The metered dose inhaler (MDI) is the most common device people use to take asthma medication. An MDI allows you to inhale a specific amount of medicine (a "metered dose"). It consists of a metal canister, which keeps the medication under pressure, and a plastic sleeve, which helps to release the medication. When you press the canister, medicine particles are propelled toward your throat where you can inhale them.
Proper technique is critical when using an MDI. If your technique is wrong, too much of the medicine can end up in your mouth instead of your lungs, and it will not have enough medicinal effect. Make sure your doctor or nurse reviews the proper technique with you at every visit, since it is common for people to get careless with their technique over time. Check out these instructions for using an MDI.
Even with proper technique, as much as 80% of your dose may end up in your mouth and throat. For that reason, many doctors recommend that you rinse your mouth after using an MDI. This will reduce the bad taste and minimize unnecessary side effects.
The main advantages of an MDI are its compact size, the treatment process only takes a couple of minutes or less, and it is generally as effective as a nebulizer.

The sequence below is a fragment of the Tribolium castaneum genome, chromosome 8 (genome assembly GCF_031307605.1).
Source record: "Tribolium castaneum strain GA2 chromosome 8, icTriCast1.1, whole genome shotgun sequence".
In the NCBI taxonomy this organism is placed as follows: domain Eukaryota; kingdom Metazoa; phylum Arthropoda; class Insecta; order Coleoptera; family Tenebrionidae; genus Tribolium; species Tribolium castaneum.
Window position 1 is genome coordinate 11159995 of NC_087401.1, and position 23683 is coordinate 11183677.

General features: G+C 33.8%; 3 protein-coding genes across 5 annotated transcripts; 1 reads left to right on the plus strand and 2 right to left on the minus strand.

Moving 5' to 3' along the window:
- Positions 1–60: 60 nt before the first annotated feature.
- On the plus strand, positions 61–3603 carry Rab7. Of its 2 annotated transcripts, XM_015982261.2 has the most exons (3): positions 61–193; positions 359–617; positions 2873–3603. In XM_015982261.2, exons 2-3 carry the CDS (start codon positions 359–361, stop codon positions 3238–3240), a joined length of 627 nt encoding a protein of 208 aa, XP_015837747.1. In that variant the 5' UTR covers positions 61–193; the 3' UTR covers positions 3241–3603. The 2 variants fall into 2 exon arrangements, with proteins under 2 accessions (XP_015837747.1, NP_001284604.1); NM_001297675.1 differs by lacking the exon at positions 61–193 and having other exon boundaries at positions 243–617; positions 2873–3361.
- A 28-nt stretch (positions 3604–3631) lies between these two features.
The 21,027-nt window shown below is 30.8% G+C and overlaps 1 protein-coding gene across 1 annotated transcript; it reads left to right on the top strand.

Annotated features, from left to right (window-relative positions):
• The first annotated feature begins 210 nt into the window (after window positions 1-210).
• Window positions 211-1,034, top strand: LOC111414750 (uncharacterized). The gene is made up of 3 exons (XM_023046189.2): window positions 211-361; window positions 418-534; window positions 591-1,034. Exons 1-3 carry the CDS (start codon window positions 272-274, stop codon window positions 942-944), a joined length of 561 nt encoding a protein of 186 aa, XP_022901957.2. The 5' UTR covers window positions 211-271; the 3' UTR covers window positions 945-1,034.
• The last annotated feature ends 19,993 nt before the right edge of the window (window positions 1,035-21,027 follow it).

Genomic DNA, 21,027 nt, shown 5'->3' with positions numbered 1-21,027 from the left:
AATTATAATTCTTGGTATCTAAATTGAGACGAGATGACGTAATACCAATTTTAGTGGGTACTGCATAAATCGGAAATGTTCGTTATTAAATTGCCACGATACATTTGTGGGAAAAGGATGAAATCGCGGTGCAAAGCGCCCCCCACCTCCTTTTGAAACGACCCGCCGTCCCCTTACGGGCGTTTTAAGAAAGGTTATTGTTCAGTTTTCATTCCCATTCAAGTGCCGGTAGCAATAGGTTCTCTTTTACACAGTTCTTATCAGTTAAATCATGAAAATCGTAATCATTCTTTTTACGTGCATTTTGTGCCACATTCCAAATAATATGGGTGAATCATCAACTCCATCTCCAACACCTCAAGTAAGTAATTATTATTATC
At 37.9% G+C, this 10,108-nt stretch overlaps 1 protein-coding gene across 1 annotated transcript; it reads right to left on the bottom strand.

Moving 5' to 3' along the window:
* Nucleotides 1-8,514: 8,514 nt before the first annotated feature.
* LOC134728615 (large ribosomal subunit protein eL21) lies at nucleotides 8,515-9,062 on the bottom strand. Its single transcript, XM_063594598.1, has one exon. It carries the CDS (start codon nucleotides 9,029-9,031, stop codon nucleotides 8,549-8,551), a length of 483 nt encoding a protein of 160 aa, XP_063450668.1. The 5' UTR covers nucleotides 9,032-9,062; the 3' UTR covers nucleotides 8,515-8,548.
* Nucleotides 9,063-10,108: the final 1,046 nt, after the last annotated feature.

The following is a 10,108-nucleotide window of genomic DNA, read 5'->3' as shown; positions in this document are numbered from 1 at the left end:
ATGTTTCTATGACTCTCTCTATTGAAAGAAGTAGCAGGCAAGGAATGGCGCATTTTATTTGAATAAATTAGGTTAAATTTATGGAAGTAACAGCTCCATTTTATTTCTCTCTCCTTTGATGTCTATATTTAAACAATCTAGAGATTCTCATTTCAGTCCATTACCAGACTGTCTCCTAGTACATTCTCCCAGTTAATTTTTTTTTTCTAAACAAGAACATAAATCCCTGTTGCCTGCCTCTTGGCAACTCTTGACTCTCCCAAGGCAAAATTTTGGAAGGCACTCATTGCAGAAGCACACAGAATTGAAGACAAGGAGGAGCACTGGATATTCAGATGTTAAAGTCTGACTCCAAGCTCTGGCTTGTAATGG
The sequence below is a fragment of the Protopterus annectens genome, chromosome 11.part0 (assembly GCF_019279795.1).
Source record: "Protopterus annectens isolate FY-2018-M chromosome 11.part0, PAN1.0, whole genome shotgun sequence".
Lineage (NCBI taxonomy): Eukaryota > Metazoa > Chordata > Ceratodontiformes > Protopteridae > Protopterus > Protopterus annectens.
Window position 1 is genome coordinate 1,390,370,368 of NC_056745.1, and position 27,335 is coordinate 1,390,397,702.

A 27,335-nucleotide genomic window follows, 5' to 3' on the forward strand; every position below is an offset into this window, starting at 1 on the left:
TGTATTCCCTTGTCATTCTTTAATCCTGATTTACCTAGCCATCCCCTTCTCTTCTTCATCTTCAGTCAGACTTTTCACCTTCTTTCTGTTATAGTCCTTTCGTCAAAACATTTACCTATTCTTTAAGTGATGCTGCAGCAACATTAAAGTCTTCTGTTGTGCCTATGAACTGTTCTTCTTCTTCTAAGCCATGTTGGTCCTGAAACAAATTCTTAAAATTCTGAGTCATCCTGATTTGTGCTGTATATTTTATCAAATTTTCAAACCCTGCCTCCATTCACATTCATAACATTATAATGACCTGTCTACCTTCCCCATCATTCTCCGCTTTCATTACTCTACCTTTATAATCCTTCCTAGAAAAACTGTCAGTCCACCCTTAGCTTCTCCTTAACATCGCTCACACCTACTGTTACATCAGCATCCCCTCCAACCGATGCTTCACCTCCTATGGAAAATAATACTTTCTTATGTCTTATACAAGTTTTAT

Spacers (holding chambers)
MDI spacers, sometimes called "holding chambers," are widely encouraged by asthma educators for people of all ages. Spacers work with your MDI to deliver medication more easily and effectively, and can reduce side effects.
When you use an MDI by itself, more of the medicine is left in your mouth and throat, wasting your dose and causing an unpleasant aftertaste. Spacers hold the "puff" of medicine between you and the MDI, so that you can inhale it slowly and more completely. As a result, more of the medicine gets into your airways. A comfortable mask can be added to the spacer for small children or others who have difficulty maintaining a good lip seal on the mouthpiece.
This is another type of MDI that is used with beta-agonist drugs. The device is placed directly in your mouth. It is called "breath-actuated" because you do not have to press anything to release the drug; the drug comes out automatically when you inhale. These MDIs therefore do not require a spacer, nor do they require the specific timing and coordination of pressing a canister and breathing in. This is a device which may be particularly helpful for the elderly, but like all of the other methods it is not a perfect solution. The drug must be inhaled slowly to work, which can be a tricky technique in itself. Breath-actuated MDIs are not as common as other drug delivery methods.
Allen J. Blaivas, DO, Clinical Assistant Professor of Medicine UMDNJ-NJMS, Attending Physician in the Division of Pulmonary, Critical Care, and Sleep Medicine, Department of Veteran Affairs, VA New Jersey Health Care System, East Orange, NJ. Review provided by VeriMed Healthcare Network. Previoulsy reviewed by David A. Kaufman, MD, Section Chief, Pulmonary, Critical Care & Sleep Medicine, Bridgeport Hospital-Yale New Haven Health System, and Assistant Clinical Professor, Yale University School of Medicine, New Haven, CT. Review provided by VeriMed Healthcare Network. (6/1/2010)
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